A Lesson in Choices

They say, “Be careful what you wish for,” right?  What would you say if you had the choice to eat only candy all day, or eat only regular food for the day?

Well, my high-spirited husband spontaneously decided to pose this dilemma to our three daughters last week.  I listened intently from the bedroom as the commotion ensued.

“What would you rather have- only candy for the rest of the day?  Or only real food and no candy? Once you choose you can’t go back.”  he told them, as I thought, “What is he, crazy?  What in the world…? ” from the other room.

But it was too late to run in and try to get him to think about the territory into which he stepped.  I had to stand aside and let the situation play out.

You see, my oldest daughter HipChick (9) figured out right away that she would rather have food than candy, so the decision was easy for her.  My youngest (4)  perked up at first at the thought of candy for breakfast, but taking cues from her eldest sister, she decided that real food would be best.

My middle child, Princess (6) is kind of a different animal. She’s pretty impulsive and is sometimes confused by the correlation between actions and consequences.  She’s also a dreamer, which can be a great thing!  However, at this point in time, her dreams of mountains of candy all day invaded her mind and crowded out all sense of reason.

She chose the candy.  Nothing but candy.  All day.

Princess grinned through breakfast as her sisters ate cereal, while she chomped on her Smarties.  Literally 10 minutes Children Choiceslater, Princess realized she was still hungry.  But after getting her instand candy gratification, she realized she needed a real breakfast.

“Well, darling, you chose the candy, so you can have more candy if you want.”

“But I want cereal, now.  I’m hungry.”

“I gave you a choice.  Your sisters chose breakfast, and you chose candy.  You knew you’d have to eat candy for the rest of the day.”

Oh, boy, the fury of tears and desperate pleas after this exchange were painful for me to hear. I started out silently challenging my husband, “You’ve really done it this time….”


Every time he would reason with her about her choice, she would start screaming, ” I wanted candy, but now I want FOOD! IT’S NOT FAIR!! YOU’RE MEAN!” {more sobbing}

I wondered  how in the world this was going to end. What had started out as a fun experiment was looking like a train wreck.  As long as she defiantly refused to admit she made the wrong choice, Judd was firm.  She had to live with her choice.

As the situation continued, I realized how wise (if impulsive) my husband was. You see, Princess admittedly has a disconnect between choices and consequences, so this lesson is essential for her to learn.  But oh, how hard it was to listen to the manifestations of her regret.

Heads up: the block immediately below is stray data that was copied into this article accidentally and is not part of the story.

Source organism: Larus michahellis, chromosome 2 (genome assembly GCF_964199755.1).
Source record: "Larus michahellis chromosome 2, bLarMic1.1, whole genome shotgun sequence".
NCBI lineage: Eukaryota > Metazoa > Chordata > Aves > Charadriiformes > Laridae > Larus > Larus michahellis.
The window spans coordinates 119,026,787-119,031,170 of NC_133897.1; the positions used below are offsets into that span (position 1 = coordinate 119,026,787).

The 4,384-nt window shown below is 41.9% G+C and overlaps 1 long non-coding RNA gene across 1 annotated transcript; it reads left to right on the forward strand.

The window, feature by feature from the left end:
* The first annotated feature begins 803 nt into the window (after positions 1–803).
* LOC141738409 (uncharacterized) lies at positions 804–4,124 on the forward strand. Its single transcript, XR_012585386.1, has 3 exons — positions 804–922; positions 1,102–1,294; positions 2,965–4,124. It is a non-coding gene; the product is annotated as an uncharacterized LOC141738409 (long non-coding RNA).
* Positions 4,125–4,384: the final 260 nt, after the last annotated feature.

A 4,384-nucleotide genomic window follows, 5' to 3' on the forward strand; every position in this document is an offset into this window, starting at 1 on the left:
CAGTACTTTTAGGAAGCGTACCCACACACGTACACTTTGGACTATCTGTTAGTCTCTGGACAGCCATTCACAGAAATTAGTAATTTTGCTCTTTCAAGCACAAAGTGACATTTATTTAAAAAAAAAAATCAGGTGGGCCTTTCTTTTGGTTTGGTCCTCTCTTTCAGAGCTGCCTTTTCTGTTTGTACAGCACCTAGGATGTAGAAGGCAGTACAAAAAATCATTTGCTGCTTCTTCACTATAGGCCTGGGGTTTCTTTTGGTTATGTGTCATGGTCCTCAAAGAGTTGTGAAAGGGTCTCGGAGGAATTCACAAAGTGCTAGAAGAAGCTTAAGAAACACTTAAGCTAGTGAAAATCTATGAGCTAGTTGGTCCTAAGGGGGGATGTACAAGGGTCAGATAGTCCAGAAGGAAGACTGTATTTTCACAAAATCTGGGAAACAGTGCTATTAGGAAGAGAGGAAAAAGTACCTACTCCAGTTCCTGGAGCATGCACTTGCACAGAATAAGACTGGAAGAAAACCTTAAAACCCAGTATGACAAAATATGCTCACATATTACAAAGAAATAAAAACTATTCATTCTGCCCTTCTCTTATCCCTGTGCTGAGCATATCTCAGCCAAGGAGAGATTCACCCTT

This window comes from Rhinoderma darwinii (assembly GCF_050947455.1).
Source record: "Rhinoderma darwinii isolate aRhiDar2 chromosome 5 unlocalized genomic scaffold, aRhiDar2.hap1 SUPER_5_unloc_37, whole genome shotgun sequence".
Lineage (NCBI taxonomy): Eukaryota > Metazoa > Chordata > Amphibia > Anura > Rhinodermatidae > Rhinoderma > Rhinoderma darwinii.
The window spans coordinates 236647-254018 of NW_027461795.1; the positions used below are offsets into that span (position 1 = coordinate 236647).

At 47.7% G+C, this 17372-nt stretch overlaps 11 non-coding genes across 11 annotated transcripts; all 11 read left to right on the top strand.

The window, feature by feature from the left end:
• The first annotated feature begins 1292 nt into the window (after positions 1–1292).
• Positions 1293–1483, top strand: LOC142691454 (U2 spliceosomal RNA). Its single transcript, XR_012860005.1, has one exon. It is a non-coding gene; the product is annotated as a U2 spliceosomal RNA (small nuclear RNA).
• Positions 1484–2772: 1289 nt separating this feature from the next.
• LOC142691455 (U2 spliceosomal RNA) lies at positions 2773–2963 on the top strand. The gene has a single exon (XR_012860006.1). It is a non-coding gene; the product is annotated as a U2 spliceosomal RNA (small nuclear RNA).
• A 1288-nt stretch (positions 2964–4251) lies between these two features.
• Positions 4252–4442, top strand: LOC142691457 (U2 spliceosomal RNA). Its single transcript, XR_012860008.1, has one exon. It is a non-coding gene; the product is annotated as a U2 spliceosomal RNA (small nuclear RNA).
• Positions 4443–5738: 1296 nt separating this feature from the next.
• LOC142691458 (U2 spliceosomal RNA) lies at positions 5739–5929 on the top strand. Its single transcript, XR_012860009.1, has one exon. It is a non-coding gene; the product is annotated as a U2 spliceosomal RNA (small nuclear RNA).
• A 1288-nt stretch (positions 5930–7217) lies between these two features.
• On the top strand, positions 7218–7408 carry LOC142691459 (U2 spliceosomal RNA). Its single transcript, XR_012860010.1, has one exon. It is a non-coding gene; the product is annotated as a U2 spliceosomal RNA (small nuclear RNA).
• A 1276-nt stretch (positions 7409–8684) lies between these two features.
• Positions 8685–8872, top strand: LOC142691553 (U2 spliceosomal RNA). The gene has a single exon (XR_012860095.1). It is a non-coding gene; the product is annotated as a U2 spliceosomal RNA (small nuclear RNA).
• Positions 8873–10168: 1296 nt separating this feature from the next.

She came crying to me, and I hugged her.  “Mommy, Daddy won’t feed me….”  {crocodile tears and some extra drama} So I tried to explain to her that Daddy wasn’t doing this TO her, but that she had made a bad choice. She was feeling the pain of her bad choice, and it wasn’t anyone else’s fault.  I saw the realization in her eyes, but she wasn’t going to admit it.  Apparently, she inherited stubbornness from one of us. (ahem)

I tried to throw her a rescue line, “Sweetie, here’s what you need to do: admit that you made a bad choice, and confess to daddy that you were wrong.” After a split second of considering it, she broke my hug and ran away to put on a great show of sobbing in her room.

The second time she tried to come garner my sympathy, I hugged her tight and repeated my advice.  This time, humility entered into her psyche and she sheepishly took the direction. ” Go tell daddy you’re sorry for making the wrong choice and ask if you can have another chance to do the right thing.”

It was beautiful, hearing that exchange, “Daddy, I’m sorry I chose the wrong thing.  I really wanted candy for breakfast, but I didn’t think about the rest of the day. Will you forgive me?” And I really think God’s blanket of healing descended upon Princess’ heart that day.  She has been different ever since, realizing she has control over how she chooses to react to things.  There have been a few struggles, but they last a lot shorter than they use to!

And as I write this, I can’t help but think: Even with my Father in Heaven, haven’t I chosen “candy” over “food,” and felt the consequences?  Have I ever shaken my fist at Him and said “this isn’t fair,” when it was MY choice  that hurt me?

Have you?

I shared this at Nicole Wick’s “Your Best Blog Now”

About Sarah Pinnix

I'm a mom, blogger, vlogger, libertarian. I love Jesus, and my husband, too. Social Media Strategist for a Non-Profit (All statements here are solely my own)


  1. Sarah, what a beautiful story! During the Easter season it’s even more special to share those teachable moments with our children! Kudos to your husband for creating that moment! Thanks for sharing!
    .-= Lori´s last blog ..Wordless Wednesday – My Beloved =-.


  2. Coma Girl says:

    Wow, that is a great story! Kudos to your hubby for thinking of it and sticking to his guns.

    Although I do have a 19yo step-son who does choose candy over real food for ever.single.meal. Can I hire your husband? 😉
    .-= Coma Girl´s last blog ..Mommy Management Monday – Shopping List =-.


    Twitter: reallifesarah

    Haha! I think it only works on kids under 10! Although I’ms sure he could think of something!